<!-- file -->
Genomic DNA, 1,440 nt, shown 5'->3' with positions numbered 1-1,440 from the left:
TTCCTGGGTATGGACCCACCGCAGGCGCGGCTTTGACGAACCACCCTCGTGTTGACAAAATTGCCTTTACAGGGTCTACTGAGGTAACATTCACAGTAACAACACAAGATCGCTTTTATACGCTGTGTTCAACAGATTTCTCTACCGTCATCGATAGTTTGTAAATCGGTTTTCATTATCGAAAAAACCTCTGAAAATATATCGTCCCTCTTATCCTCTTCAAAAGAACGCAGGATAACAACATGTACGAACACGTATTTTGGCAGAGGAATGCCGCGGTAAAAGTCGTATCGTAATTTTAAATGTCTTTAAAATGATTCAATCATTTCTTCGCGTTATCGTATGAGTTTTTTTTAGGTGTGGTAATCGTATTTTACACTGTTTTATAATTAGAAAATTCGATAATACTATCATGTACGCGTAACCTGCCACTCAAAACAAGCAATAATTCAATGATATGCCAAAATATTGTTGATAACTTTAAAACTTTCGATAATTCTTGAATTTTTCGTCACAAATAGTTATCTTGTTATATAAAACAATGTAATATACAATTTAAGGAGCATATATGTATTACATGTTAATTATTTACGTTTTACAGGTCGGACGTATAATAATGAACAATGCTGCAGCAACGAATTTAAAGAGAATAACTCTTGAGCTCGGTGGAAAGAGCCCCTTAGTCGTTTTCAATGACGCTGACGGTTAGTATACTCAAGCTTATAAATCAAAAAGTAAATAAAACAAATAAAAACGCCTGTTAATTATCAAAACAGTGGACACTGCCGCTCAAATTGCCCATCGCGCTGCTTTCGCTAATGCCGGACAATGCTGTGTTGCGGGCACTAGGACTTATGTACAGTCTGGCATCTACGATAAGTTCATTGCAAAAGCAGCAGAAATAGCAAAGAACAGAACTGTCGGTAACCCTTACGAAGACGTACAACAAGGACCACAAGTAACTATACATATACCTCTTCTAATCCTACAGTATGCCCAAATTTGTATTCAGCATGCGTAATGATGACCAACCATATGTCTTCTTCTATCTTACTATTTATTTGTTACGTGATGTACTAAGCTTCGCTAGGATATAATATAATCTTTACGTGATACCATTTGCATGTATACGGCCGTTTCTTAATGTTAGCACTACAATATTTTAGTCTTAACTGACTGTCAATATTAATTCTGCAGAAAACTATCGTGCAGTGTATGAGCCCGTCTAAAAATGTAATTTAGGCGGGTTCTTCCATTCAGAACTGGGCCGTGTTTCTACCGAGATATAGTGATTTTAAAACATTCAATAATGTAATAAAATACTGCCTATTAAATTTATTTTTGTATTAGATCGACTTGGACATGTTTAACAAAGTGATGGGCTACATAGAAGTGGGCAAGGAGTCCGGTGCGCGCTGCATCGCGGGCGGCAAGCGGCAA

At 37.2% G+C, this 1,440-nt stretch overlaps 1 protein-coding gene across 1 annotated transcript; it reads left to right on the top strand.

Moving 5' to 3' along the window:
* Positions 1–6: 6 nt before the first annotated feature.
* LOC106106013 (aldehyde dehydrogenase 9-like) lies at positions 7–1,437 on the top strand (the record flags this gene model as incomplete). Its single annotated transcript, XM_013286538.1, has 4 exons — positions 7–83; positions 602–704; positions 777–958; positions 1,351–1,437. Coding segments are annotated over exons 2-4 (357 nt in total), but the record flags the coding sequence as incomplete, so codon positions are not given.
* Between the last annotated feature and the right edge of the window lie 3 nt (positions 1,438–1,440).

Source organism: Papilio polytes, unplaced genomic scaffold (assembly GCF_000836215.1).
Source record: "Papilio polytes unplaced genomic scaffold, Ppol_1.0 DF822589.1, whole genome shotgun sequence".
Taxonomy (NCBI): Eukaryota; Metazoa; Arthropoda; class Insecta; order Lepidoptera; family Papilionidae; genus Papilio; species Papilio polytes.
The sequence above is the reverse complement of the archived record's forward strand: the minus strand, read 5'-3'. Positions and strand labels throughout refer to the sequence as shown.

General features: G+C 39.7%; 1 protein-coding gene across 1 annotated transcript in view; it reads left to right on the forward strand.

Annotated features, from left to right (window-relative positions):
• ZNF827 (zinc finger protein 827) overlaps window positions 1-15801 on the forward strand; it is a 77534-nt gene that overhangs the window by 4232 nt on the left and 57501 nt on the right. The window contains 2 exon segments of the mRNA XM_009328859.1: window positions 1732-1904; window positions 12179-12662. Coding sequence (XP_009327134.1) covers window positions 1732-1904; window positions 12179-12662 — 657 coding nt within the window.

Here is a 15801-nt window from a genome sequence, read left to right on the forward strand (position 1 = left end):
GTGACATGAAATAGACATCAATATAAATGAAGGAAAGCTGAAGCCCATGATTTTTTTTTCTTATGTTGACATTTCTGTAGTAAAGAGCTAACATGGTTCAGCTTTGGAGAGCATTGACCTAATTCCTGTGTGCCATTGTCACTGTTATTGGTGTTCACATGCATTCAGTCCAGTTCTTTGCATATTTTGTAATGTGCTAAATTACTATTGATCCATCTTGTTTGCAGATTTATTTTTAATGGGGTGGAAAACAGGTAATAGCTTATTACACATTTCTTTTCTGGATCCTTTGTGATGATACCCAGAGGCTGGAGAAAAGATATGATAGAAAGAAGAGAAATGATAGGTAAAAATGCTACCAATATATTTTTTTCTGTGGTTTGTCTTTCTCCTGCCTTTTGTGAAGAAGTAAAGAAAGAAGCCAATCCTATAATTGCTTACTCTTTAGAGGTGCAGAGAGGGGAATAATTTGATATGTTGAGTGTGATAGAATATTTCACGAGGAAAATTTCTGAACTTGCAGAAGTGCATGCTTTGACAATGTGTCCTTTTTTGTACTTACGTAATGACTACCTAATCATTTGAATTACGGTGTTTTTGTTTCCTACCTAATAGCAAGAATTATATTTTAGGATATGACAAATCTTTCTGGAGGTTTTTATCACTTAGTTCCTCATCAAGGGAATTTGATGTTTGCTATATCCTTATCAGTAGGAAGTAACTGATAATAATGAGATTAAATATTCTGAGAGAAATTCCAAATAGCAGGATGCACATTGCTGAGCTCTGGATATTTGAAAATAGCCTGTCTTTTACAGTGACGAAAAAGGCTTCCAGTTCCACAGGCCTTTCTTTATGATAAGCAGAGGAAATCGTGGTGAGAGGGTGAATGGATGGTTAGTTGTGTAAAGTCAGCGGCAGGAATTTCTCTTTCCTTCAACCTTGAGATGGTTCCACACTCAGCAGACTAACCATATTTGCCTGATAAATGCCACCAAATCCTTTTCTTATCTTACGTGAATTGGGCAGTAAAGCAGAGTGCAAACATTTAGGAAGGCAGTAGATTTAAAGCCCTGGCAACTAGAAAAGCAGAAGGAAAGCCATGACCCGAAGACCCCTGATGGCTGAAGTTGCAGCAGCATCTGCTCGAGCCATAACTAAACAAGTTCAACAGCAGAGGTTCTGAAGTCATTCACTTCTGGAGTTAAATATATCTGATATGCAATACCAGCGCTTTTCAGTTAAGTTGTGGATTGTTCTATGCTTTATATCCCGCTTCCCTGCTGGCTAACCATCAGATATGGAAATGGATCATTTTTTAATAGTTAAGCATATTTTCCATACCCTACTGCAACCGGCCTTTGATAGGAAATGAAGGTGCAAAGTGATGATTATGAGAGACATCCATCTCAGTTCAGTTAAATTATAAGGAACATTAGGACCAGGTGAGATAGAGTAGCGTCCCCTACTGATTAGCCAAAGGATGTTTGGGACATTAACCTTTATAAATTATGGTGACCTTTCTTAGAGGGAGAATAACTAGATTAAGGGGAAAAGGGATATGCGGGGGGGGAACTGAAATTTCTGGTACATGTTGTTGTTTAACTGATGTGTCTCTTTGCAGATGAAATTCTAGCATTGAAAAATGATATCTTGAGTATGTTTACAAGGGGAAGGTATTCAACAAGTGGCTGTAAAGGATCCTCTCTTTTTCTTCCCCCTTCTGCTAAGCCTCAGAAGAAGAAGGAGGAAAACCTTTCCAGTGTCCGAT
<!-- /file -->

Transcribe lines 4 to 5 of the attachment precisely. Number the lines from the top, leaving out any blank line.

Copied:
Moving 5' to 3' along the window:
* Positions 1–6: 6 nt before the first annotated feature.